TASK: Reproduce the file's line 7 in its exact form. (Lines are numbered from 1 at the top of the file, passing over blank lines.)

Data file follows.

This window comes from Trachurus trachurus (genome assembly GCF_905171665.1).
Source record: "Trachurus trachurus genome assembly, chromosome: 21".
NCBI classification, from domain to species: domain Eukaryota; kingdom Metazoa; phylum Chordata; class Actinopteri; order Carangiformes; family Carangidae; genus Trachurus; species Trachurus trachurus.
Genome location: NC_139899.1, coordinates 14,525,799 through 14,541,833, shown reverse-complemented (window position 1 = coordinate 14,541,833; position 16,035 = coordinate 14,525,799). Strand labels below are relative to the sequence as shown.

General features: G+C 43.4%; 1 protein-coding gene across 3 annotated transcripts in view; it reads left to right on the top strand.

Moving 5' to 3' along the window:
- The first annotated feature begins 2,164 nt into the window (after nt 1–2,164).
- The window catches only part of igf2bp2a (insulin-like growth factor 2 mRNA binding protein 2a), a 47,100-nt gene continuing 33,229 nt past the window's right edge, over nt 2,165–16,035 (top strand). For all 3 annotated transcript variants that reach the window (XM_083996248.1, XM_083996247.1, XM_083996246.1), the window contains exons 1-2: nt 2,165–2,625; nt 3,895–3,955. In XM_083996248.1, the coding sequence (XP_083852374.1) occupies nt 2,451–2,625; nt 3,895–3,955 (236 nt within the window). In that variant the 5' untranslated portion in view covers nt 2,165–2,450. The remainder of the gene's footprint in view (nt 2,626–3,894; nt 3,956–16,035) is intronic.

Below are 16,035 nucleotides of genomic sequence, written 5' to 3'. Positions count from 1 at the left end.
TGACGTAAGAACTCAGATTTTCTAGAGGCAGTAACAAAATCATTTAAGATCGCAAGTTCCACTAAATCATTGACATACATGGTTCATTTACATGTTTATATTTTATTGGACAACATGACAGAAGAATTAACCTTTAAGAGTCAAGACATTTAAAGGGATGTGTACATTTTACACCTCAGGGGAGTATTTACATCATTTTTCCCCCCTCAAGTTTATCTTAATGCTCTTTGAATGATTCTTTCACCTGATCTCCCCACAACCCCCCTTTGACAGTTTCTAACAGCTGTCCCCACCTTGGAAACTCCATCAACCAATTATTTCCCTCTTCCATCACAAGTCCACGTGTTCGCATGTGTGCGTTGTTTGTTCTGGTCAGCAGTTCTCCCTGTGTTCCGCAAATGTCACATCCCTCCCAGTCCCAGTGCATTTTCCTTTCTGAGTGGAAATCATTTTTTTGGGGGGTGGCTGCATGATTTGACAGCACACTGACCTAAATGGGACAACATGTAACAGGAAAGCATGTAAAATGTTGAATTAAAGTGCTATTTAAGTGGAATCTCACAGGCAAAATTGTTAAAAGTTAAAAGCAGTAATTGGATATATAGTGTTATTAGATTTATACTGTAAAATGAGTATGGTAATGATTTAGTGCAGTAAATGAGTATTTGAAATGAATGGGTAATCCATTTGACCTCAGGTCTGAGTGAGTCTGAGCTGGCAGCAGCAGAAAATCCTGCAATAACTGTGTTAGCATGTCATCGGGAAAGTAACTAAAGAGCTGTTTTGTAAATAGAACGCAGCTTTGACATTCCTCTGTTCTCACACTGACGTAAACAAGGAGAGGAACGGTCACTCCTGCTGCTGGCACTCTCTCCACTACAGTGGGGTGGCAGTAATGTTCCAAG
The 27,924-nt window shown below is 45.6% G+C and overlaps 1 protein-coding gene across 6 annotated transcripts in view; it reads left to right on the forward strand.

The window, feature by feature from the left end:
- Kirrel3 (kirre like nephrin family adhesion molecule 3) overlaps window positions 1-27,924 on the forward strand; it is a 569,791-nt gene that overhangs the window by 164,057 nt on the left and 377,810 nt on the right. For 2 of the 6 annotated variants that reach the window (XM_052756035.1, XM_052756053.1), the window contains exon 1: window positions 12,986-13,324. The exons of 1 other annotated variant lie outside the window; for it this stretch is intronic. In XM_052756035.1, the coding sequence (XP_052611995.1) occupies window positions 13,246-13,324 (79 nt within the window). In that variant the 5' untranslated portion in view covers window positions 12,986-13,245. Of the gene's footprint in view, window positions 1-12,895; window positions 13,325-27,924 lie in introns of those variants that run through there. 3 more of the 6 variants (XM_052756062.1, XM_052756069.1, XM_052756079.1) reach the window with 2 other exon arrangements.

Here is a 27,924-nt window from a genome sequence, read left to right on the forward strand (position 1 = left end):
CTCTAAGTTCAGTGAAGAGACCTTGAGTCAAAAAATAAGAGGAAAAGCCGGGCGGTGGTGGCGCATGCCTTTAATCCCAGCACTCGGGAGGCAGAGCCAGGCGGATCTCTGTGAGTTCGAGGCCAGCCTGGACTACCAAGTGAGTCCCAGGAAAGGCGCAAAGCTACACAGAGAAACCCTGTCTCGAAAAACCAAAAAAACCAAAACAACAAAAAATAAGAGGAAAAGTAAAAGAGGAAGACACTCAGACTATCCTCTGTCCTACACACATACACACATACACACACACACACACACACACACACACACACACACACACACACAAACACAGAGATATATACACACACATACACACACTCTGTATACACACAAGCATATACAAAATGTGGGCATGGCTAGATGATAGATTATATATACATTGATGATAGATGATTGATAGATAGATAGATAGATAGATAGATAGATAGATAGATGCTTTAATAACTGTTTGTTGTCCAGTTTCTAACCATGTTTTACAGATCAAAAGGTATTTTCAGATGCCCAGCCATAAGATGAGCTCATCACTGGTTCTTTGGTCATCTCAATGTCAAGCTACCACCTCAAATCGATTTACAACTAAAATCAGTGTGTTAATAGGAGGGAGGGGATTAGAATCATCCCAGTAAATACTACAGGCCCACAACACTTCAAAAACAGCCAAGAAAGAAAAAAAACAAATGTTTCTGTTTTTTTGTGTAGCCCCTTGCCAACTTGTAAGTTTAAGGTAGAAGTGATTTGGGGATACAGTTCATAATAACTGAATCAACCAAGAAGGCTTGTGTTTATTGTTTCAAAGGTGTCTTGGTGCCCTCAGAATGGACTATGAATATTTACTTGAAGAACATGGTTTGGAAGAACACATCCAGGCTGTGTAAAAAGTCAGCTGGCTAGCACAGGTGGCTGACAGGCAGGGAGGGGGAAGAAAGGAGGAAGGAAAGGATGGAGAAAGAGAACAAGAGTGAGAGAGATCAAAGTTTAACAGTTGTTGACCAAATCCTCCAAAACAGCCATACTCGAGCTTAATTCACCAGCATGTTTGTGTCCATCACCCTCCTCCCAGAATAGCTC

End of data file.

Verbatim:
- The first annotated feature begins 2,164 nt into the window (after nt 1–2,164).